Also, drivers, pedestrians, or a bicyclist use the signal lights to know whether their planned movement is permitted, but they may not know if a potentially conflicting movement is also permitted at the same time. This spatial uncertainty about right-of-way can be eliminated if the infrastructure provides complete phase information as part of a SPaT I2V message.
Lastly, even when there is no conflicting movement, a crash may occur from the illegal movement of other vehicles or road users. With appropriate feedback from the sensors, the road user can be warned and take evasive actions.
Smartphone apps open the door to virtual pedestrian and bicycle detection
These days practically all pedestrians and bicyclists have a smartphone with GPS positioning. So the secure exchange of data between traffic signals and smartphone apps is opening the door to a host of new mobility and safety solutions for VRUs. Siemens SiBike, Dynniq CrossCycle, and Sensys Networks GiveMeGreen! smartphone apps are examples of such solutions that are transforming the way bicyclists and pedestrians are being detected and are interacting with traffic signal controllers.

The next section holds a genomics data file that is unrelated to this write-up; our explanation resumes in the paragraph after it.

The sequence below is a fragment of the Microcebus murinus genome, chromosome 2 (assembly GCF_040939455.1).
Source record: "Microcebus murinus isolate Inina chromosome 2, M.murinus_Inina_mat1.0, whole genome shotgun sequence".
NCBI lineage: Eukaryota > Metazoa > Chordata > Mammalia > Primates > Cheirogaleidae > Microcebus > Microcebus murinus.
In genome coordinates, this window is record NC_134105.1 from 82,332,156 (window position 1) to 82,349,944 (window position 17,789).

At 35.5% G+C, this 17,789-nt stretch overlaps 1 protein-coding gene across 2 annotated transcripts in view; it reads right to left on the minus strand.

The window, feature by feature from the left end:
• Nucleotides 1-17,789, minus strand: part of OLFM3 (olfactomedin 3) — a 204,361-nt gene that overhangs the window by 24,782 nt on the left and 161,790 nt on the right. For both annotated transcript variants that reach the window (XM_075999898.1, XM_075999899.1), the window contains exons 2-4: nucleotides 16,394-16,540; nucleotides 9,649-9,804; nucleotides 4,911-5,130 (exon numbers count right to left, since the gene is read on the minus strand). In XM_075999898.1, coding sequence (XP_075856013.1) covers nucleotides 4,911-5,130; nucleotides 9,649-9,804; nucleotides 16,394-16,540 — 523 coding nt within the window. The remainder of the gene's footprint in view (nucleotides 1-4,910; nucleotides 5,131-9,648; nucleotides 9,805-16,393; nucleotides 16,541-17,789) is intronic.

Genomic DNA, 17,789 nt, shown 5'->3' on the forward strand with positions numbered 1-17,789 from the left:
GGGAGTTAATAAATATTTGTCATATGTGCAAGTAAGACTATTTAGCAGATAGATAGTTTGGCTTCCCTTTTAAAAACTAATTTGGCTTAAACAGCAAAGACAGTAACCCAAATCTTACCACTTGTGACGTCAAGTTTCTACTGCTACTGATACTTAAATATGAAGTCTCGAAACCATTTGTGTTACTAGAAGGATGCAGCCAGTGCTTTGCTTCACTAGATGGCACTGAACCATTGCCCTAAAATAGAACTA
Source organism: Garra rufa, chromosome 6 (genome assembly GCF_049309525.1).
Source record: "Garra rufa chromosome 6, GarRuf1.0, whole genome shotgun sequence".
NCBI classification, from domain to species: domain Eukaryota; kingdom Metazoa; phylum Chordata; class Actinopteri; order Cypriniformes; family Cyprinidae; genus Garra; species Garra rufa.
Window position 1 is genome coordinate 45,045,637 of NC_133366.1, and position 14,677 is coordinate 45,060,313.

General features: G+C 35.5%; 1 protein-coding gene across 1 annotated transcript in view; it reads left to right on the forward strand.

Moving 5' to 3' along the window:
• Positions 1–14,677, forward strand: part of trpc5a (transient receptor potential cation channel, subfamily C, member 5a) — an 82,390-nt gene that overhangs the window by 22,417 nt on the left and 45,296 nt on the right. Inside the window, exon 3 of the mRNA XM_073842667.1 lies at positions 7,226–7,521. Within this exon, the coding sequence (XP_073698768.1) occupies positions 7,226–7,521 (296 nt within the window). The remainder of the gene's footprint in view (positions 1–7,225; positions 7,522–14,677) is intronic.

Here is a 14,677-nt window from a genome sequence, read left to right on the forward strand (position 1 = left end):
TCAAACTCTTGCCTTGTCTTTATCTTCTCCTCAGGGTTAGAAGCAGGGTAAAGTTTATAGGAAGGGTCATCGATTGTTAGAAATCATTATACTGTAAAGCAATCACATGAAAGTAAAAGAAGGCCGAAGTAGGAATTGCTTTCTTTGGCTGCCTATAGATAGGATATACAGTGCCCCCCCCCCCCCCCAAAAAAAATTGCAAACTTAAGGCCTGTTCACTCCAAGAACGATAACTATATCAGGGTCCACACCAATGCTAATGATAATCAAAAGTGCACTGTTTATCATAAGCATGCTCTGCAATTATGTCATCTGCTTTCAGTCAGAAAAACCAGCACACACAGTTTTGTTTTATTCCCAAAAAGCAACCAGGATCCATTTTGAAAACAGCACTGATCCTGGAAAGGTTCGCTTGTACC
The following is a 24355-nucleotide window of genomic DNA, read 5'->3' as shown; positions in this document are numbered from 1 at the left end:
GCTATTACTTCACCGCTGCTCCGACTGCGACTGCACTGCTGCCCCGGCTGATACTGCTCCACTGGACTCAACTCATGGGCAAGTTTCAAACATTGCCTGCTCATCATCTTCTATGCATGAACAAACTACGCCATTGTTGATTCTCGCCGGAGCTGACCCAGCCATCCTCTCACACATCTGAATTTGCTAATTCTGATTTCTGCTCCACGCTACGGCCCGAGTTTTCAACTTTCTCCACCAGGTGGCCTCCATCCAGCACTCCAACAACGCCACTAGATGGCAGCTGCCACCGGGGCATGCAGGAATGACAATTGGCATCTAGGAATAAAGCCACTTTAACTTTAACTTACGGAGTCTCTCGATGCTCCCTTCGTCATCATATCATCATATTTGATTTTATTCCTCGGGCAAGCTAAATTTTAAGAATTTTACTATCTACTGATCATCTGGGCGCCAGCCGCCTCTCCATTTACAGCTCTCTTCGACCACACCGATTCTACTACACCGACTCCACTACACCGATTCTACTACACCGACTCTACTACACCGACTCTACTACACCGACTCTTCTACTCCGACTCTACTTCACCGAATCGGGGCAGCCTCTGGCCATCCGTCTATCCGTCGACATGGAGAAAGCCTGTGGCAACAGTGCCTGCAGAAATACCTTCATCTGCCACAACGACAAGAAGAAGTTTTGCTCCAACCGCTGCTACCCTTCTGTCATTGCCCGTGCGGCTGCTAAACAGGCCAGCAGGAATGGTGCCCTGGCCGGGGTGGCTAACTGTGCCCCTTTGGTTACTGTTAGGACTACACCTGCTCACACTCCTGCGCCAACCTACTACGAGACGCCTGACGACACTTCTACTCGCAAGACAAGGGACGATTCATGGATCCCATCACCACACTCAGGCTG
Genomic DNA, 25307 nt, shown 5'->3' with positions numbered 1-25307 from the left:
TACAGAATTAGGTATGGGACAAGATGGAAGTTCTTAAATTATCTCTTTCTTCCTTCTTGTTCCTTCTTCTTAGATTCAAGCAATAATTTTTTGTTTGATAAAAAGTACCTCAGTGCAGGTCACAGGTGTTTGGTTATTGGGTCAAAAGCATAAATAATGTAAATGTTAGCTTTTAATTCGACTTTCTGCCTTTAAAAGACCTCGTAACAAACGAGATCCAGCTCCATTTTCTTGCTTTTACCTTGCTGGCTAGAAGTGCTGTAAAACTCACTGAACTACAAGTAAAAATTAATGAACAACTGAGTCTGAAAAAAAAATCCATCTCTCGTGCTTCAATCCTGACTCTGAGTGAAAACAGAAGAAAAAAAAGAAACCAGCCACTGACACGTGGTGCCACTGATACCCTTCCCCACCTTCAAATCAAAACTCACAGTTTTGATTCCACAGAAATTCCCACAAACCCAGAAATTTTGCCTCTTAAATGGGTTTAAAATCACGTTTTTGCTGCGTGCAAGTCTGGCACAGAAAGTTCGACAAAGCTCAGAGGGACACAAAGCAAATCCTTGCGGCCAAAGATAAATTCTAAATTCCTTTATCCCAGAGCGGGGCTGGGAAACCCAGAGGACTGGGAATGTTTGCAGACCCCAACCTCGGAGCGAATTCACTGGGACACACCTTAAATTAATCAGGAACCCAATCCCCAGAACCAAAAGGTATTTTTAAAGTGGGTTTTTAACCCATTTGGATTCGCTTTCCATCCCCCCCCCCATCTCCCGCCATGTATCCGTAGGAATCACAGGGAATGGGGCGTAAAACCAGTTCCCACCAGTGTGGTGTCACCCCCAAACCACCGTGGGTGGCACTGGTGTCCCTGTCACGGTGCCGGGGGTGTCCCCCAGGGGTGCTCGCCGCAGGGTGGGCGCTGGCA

While they differ in the ways they are implemented, the concept of operation for each of these solutions is quite similar. Here’s an example use case:
- The phone’s GPS positioning is used to locate bicyclists approaching equipped traffic signals
- When the bicyclist crosses a ‘virtual tripwire,’ the app alerts the traffic signal controller of the approaching bicyclist and its expected arrival time at the intersection so it can inform the bicyclist that they have been detected
- The controller then extends the current green phase or activates the designated signal timing plan that properly serves these road users